Explosions rock Cairo University campus in Egypt

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CAIRO (CNN) — An Egyptian police brigadier general was killed and five others were injured in bombings Wednesday outside Cairo University, the Interior Ministry said.

Three blasts rocked the area outside the main gate of the university campus — the first two in quick succession and a third a little later.

Hundreds of police and security officials cordoned off the area, where forensic experts and sniffer dogs were brought in to investigate. Ambulances also arrived on the scene.

Attacks targeting security forces have become increasingly common in Egypt since the army deposed Islamist President Mohamed Morsy of the Muslim Brotherhood in July following mass protests against his rule.

In a statement, the Interior Ministry said Brig. Gen. Tariq al-Mirgawi, police chief of the criminal unit in West Giza, was killed in the blasts.

“Experts determined that the two explosive devices were planted in one of the trees in the area,” the ministry said, adding that an investigation was under way.

A security source within the ministry told CNN the bombs appeared to be “homemade.”

Internal strife

State-run Nile TV said the first explosions took place near an engineering facility at the university. It later reported that a car loaded with TNT explosive material was discovered outside the campus. Security forces were dealing with it.

The blasts caused part of a building to collapse, state-run Al-Ahram newspaper reported. A CNN team outside the cordoned area could see a vehicle being removed from the scene.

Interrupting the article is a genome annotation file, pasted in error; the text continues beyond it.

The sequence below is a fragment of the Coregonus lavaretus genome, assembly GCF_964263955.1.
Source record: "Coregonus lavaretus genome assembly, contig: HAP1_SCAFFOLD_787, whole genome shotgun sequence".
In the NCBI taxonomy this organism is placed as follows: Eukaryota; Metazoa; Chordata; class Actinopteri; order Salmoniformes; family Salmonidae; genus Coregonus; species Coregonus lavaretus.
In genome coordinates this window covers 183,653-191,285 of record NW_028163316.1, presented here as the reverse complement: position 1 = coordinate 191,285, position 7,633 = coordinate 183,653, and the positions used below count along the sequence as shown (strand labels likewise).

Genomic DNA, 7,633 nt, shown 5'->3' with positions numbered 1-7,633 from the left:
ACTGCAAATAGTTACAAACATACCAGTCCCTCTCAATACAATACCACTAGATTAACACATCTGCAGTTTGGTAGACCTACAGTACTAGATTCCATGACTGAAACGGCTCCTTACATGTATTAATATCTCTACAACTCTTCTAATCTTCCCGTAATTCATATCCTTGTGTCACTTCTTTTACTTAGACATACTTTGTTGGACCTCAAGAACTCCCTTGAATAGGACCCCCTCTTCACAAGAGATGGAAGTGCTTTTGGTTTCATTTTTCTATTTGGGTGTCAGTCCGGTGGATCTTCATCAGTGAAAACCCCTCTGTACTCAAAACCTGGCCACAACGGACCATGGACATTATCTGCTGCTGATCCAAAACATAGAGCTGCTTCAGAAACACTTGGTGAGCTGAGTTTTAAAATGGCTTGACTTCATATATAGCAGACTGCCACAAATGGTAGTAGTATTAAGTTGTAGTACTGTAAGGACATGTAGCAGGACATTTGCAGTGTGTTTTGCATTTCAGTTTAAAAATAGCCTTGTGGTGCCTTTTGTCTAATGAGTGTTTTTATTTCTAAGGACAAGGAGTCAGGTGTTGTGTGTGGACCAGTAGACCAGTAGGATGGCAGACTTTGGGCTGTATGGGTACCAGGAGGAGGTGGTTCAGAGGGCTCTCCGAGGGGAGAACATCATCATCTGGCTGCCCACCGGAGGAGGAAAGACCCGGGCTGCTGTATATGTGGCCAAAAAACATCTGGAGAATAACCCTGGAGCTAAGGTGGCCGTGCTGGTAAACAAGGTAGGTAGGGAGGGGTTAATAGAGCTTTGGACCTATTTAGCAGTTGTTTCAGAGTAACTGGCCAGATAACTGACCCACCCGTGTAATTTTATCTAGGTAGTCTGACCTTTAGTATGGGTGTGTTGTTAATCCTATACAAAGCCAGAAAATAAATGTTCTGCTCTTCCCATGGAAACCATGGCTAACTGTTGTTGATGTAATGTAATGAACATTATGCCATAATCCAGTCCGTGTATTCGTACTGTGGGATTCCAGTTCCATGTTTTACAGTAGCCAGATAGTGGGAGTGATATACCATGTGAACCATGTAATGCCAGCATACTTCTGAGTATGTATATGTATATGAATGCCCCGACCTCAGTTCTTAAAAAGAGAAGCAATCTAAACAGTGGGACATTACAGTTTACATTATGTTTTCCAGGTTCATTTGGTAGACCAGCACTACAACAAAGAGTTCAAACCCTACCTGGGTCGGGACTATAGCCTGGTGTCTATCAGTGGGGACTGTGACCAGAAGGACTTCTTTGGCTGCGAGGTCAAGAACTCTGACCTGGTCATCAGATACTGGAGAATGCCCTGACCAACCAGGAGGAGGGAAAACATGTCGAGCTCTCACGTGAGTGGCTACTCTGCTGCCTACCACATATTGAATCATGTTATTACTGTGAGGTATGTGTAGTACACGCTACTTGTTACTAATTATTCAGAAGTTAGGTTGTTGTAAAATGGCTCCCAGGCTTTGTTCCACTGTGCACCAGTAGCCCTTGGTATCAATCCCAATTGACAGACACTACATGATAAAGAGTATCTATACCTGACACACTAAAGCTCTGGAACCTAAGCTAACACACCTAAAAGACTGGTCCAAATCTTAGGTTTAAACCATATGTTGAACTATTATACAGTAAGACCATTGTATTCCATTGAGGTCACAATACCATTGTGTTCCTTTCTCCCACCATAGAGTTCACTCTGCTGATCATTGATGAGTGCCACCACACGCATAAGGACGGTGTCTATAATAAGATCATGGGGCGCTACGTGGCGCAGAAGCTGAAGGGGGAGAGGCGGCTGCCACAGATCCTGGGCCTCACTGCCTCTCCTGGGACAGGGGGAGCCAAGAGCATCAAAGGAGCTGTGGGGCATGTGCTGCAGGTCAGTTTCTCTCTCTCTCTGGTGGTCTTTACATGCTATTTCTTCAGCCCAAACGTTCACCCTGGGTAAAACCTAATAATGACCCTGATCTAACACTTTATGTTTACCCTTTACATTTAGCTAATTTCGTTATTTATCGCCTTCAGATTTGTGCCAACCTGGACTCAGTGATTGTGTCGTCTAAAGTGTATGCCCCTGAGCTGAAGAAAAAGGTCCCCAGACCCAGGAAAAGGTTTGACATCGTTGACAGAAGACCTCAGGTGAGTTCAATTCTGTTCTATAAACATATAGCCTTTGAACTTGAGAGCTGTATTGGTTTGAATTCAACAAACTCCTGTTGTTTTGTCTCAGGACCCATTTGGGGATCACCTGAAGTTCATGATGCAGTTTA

Prime Minister Ibrahim Mahlab called an emergency meeting of the Cabinet’s security committee.

There was no immediate claim of responsibility for the attack, but Islamist militants have carried out similar operations in a fast-growing insurgency threatening Egypt, which will hold presidential elections on May 26-27.

Egypt has faced unending turmoil since the uprising that toppled longtime leader Hosni Mubarak in 2011. Since Morsy’s ouster, the country has suffered the worst internal strife in its modern history. Morsy and other Brotherhood leaders were rounded up soon after his removal from office.

Battleground

In recent weeks, the area around the university has become a battleground for clashes between police and Muslim Brotherhood supporters.

Cairo’s military-installed government has declared the Muslim Brotherhood a terrorist group. It accuses the movement of supporting attacks against the police and army — an allegation the Brotherhood denies.

Since Morsy’s ouster, more than 1,000 people have been killed and thousands of members have been detained in a crackdown by the interim authorities.

The government says militants have killed almost 500 people in the same time period, most of them police and soldiers.

Abdel Fattah el-Sisi, the general who toppled Morsy, is expected to win the May presidential vote easily.

The officer is popular among Egyptians who supported the army’s decision to remove Morsy from power a year into his term — seeing el-Sisi as the kind of strongman needed to end the turmoil dogging the Arab world’s most populous nation.

But el-Sisi is reviled by the Islamist opposition, which sees him as the mastermind of a coup against an elected leader and the author of a fierce crackdown on dissent.

CNN’s Schams Elwazer, Mohammed Tawfeeq, Heba Fahmy and Neda Farshbaf contributed to this report.

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